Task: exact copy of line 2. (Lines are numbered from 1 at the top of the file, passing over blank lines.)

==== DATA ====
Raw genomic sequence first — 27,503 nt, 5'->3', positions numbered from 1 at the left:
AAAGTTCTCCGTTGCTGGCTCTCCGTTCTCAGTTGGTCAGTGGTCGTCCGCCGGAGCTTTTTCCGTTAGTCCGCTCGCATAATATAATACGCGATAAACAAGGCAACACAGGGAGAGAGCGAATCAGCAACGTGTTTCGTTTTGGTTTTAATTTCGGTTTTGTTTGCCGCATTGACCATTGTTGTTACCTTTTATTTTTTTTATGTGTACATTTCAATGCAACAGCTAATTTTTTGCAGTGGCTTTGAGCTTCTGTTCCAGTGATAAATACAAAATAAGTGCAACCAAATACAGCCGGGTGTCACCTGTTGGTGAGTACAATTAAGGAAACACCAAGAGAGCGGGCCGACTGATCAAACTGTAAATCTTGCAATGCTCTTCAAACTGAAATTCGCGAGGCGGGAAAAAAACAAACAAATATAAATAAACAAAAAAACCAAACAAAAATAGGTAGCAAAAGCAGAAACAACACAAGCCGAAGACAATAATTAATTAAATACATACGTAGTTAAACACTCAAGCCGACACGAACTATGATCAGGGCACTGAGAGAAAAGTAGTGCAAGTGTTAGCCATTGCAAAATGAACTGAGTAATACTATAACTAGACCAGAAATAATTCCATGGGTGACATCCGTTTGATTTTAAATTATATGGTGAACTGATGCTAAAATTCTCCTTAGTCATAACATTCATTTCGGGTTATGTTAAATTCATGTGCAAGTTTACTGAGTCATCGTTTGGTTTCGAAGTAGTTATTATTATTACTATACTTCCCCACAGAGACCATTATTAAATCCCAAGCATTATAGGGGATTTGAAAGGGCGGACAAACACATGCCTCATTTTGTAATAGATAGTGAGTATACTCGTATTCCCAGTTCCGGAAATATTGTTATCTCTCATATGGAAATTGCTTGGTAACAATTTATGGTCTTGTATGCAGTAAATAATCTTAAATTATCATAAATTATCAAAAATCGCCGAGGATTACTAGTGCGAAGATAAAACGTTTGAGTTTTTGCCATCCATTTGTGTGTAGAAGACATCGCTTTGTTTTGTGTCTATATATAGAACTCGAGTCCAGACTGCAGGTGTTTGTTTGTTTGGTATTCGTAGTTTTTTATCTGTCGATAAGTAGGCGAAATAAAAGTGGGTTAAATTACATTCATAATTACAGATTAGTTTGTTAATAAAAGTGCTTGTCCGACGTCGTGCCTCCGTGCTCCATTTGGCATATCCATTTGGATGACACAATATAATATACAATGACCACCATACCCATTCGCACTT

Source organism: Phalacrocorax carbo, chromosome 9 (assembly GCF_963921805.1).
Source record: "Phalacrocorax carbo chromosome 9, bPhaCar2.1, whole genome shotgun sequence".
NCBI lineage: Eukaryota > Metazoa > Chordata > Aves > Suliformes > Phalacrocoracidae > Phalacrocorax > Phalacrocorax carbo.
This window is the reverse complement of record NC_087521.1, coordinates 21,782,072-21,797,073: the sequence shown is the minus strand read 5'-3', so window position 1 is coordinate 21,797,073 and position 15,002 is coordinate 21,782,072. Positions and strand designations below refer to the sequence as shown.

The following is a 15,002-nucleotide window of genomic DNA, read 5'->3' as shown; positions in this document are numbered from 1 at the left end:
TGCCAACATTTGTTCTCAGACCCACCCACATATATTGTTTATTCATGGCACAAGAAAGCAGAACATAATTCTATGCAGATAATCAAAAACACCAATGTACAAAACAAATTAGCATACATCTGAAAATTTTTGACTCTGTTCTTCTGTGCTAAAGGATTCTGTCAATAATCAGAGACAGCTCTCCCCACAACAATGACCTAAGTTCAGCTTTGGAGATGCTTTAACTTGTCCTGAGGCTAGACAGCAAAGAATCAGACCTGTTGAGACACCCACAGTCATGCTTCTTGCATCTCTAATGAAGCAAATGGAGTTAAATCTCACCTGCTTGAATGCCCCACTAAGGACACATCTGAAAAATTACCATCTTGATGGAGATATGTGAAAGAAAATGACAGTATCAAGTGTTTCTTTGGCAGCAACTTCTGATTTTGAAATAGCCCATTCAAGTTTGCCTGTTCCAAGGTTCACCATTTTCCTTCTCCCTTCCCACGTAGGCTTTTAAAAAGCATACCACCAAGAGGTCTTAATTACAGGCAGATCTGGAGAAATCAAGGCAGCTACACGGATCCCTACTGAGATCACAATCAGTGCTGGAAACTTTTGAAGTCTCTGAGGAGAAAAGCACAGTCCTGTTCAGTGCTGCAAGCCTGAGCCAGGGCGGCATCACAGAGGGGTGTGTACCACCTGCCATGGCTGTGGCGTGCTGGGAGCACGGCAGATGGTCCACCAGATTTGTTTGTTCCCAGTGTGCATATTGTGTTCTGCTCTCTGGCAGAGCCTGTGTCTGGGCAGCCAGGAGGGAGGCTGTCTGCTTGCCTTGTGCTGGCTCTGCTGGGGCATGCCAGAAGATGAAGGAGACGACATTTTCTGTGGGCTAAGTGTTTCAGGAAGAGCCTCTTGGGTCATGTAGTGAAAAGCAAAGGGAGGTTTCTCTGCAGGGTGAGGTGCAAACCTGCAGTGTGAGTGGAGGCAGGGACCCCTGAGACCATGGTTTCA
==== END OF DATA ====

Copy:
AAAGTTCTCCGTTGCTGGCTCTCCGTTCTCAGTTGGTCAGTGGTCGTCCGCCGGAGCTTTTTCCGTTAGTCCGCTCGCATAATATAATACGCGATAAACAAGGCAACACAGGGAGAGAGCGAATCAGCAACGTGTTTCGTTTTGGTTTTAATTTCGGTTTTGTTTGCCGCATTGACCATTGTTGTTACCTTTTATTTTTTTTATGTGTACATTTCAATGCAACAGCTAATTTTTTGCAGTGGCTTTGAGCTTCTGTTCCAGTGATAAATACAAAATAAGTGCAACCAAATACAGCCGGGTGTCACCTGTTGGTGAGTACAATTAAGGAAACACCAAGAGAGCGGGCCGACTGATCAAACTGTAAATCTTGCAATGCTCTTCAAACTGAAATTCGCGAGGCGGGAAAAAAACAAACAAATATAAATAAACAAAAAAACCAAACAAAAATAGGTAGCAAAAGCAGAAACAACACAAGCCGAAGACAATAATTAATTAAATACATACGTAGTTAAACACTCAAGCCGACACGAACTATGATCAGGGCACTGAGAGAAAAGTAGTGCAAGTGTTAGCCATTGCAAAATGAACTGAGTAATACTATAACTAGACCAGAAATAATTCCATGGGTGACATCCGTTTGATTTTAAATTATATGGTGAACTGATGCTAAAATTCTCCTTAGTCATAACATTCATTTCGGGTTATGTTAAATTCATGTGCAAGTTTACTGAGTCATCGTTTGGTTTCGAAGTAGTTATTATTATTACTATACTTCCCCACAGAGACCATTATTAAATCCCAAGCATTATAGGGGATTTGAAAGGGCGGACAAACACATGCCTCATTTTGTAATAGATAGTGAGTATACTCGTATTCCCAGTTCCGGAAATATTGTTATCTCTCATATGGAAATTGCTTGGTAACAATTTATGGTCTTGTATGCAGTAAATAATCTTAAATTATCATAAATTATCAAAAATCGCCGAGGATTACTAGTGCGAAGATAAAACGTTTGAGTTTTTGCCATCCATTTGTGTGTAGAAGACATCGCTTTGTTTTGTGTCTATATATAGAACTCGAGTCCAGACTGCAGGTGTTTGTTTGTTTGGTATTCGTAGTTTTTTATCTGTCGATAAGTAGGCGAAATAAAAGTGGGTTAAATTACATTCATAATTACAGATTAGTTTGTTAATAAAAGTGCTTGTCCGACGTCGTGCCTCCGTGCTCCATTTGGCATATCCATTTGGATGACACAATATAATATACAATGACCACCATACCCATTCGCACTT